Points to Ponder: Chewing Gum in Church?

Points to Ponder
Chewing Gum in Church?

I was thinking about chewing gum recently. Why do many of us chew the stuff? For taste, out of habit, or to curb a bad habit (smoking or overeating)? We could make a list of the purposes of chewing gum--the mindless act of chewing something that has no nutritional value nor is meant to be swallowed.
I chew gum while I work out, to keep from getting a dry mouth (even though I drink water the whole time). However, when I take a long bike trip in the summer heat--riding for hours in the hot sun--I never chew gum. I want the dry mouth to not be hindered. Let it come. Why?
The gum causes the mouth to salivate. In the short term that's a nice comfort for brief times outside. But, over the long haul it covers up one's perception of thirst. If one is not paying attention to the passage of time, the rate of perspiration, and the heat, one can become dehydrated; that's a condition beyond being merely thirsty. As we age, our bodies tend to not warn us soon enough that we need a drink of water. You may notice that one of the big problems among the elderly is that they don't drink enough and are susceptible to dehydration.
All of this must be going somewhere--right? Yes. I believe that ritual is sort of like chewing gum to some folks. Just as chewing gum can mask the signal for physical thirst, worship or even devotional rituals can become for us a comforting thing that masks the spiritual thirst some people are experiencing.
Dehydration leaves one's blood thick, the body weak, and the thought process sluggish. We can do our thing, our worship or our devotion practices, and come away feeling like we're ok, when in fact we are drying out. Something is just "not right," but what could it be? I'm "doing" the right things.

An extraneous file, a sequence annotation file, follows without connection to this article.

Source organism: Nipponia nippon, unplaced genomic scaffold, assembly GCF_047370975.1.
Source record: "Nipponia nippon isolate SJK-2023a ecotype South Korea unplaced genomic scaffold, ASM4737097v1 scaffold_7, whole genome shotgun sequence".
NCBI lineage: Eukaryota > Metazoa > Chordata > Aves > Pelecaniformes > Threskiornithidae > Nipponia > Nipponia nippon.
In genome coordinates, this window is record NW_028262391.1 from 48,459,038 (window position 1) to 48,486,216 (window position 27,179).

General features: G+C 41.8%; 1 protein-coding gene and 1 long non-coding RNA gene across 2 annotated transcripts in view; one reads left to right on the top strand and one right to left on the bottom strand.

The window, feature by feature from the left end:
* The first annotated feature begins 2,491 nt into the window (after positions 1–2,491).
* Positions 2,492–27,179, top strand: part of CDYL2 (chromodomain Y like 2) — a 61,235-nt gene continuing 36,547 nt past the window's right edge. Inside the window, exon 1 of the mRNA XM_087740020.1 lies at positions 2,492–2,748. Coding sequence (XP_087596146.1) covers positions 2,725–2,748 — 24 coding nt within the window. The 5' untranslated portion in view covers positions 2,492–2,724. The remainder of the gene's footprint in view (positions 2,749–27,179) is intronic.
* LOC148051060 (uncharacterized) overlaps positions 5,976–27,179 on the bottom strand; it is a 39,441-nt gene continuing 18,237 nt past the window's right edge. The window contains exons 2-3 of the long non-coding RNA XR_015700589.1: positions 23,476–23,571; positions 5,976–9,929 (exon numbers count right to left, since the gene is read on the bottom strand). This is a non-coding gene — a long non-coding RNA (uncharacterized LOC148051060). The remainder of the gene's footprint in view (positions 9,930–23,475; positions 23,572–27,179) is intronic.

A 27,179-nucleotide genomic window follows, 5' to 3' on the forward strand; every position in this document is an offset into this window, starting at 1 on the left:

Rituals are useful and good. Certainly Jesus, as a good Jew whose practice was to attend synagogue and the festivals, engaged in ritual. They bond a group of individuals into a single mindset and purpose. They can help us draw closer to the Lord. But, if we let them do the work of paying attention to our spiritual condition, we may not realize how thirsty we are becoming.
Isn't it interesting that Jesus describes having eternal life as having a spring of living water flowing out of our hearts? What a picture. Ritual waters us from the outside. But a closer walk with Christ waters from the inside.
"But whoever drinks of the water that I shall give him will never thirst. But the water that I shall give him will become in him a fountain of water springing up into everlasting life." (John 4:14 NKJV)
Jesus warned the religious leaders about their obsession with manmade traditions and doctrines. These things empowered their religion, but had separated them from God. They weren't sensing their dryness--their thirst.
"Hypocrites! Well did Isaiah prophesy about you, saying: 'These people draw near to Me with their mouth, and honor Me with their lips, but their heart is far from Me. And in vain they worship Me, teaching as doctrines the commandments of men.'" (Matthew 15:7-9 NKJV)
Jesus attended the last day of the great Feast of Tabernacles. He referred to the ritual of pouring out water, a drink offering, on that last day. He used it to point to Himself. Spit out the gum people! Come and get a drink and never thirst again!
"If anyone thirsts, let him come to Me and drink. He who believes in Me, as the Scripture has said, out of his heart will flow rivers of living water." (John 7:37b-38 NKJV)
Dehydration is far worse than merely being thirsty. It takes a while to recover and replenish one's body when the fluid loss is that great. That's why athletes know to drink often and before they feel thirsty. When you push your body to higher levels of performance, you need to anticipate its needs and be ready.
Spiritually we are in a time of warfare (Ephesians 6:12). Wearing the armor, running the race, disciplining ourselves are all biblical images of how a disciple of Christ is to live. And so we must drink in the word of God, bathe our lives in prayer, and pay attention to our condition.
For by one Spirit we were all baptized into one body-whether Jews or Greeks, whether Slaves or free-and have all been made to drink into one Spirit. (I Corinthians 12:13 NKJV)

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